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Otolaryngol Clin North Am. 2002 Apr;35(2):393-404, viii.

Acoustic neuroma. Assessment and management.

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Section of Otolaryngology-Head and Neck Surgery, Department of Surgery, Yale University School of Medicine, New Haven, CT 06520, USA.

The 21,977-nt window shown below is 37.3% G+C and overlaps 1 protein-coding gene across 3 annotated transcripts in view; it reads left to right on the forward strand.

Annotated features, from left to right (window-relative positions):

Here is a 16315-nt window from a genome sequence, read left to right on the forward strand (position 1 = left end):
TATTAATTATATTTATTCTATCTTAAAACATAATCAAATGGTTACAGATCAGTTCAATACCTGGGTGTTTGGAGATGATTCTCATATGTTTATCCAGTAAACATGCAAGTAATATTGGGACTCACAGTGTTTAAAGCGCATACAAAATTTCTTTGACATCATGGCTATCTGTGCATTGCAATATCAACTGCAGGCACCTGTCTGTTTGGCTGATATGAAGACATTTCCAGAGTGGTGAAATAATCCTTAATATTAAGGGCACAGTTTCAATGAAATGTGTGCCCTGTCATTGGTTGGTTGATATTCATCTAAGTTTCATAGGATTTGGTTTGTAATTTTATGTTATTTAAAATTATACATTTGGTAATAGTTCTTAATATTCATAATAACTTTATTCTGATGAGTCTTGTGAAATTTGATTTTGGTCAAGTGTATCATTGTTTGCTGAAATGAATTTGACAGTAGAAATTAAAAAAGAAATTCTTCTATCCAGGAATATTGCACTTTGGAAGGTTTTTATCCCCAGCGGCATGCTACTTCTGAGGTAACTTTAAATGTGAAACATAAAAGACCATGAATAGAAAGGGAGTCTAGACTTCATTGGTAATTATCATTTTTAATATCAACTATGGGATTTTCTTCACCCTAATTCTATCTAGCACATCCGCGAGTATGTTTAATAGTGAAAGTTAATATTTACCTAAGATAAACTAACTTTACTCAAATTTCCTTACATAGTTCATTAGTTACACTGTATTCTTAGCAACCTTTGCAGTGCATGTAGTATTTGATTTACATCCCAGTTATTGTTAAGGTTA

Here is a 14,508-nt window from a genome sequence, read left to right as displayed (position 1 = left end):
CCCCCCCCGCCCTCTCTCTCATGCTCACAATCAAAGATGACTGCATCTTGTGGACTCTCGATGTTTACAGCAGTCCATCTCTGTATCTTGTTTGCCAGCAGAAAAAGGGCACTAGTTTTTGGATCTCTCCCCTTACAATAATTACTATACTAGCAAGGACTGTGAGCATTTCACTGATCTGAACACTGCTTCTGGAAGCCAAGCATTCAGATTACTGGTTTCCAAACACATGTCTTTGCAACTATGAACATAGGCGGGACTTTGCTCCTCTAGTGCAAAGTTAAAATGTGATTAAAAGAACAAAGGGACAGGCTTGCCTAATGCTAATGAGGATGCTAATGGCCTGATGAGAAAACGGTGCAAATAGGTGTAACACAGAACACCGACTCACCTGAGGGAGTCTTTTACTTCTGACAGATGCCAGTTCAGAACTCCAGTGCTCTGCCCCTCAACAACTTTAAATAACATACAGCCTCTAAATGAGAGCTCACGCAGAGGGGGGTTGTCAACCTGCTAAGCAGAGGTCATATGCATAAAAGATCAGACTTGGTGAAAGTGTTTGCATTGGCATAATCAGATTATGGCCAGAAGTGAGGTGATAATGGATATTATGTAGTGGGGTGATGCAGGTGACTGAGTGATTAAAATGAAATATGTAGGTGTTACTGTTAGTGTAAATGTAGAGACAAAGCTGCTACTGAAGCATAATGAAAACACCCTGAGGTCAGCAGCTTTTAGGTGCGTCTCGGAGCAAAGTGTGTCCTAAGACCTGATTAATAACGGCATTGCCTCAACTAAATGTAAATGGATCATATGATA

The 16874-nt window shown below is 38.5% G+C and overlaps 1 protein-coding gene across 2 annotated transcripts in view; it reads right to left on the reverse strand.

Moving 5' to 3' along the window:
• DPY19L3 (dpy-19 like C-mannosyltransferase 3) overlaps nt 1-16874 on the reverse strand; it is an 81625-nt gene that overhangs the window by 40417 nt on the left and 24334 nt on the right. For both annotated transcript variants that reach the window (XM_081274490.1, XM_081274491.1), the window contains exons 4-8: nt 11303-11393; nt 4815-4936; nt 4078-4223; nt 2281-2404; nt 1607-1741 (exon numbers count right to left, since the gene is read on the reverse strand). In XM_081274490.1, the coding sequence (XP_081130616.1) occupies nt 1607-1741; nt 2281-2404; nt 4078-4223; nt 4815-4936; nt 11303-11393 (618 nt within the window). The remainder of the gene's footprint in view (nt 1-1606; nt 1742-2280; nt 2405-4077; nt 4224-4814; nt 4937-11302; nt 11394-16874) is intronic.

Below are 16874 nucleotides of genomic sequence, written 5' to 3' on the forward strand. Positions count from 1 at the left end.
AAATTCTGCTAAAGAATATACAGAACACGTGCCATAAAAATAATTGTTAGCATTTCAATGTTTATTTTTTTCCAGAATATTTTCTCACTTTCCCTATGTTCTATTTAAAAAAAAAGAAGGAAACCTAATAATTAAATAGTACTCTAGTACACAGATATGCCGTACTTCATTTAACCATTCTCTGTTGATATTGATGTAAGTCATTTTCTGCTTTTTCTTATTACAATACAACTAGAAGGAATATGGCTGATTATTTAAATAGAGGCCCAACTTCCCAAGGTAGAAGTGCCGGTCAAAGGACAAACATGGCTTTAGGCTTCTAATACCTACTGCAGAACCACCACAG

Acoustic neuroma results from abnormal proliferation of Schwann cells. These tumors originate in the region of Scarpa's ganglion at the junction of peripheral and central myelin of the vestibular nerve located in the internal auditory canal (IAC). The bony confine of the IAC houses the VII and the VIII cranial nerves. The presence of tumor mass compresses these structures. The growing tumor mass may also prolapses into the cerebellopontine angle (CPA). With continued growth, the tumor eventually compresses on the brain stem and cerebellum. Despite the benign nature of these tumors, the clinical course of this disease may be fraught with complications.

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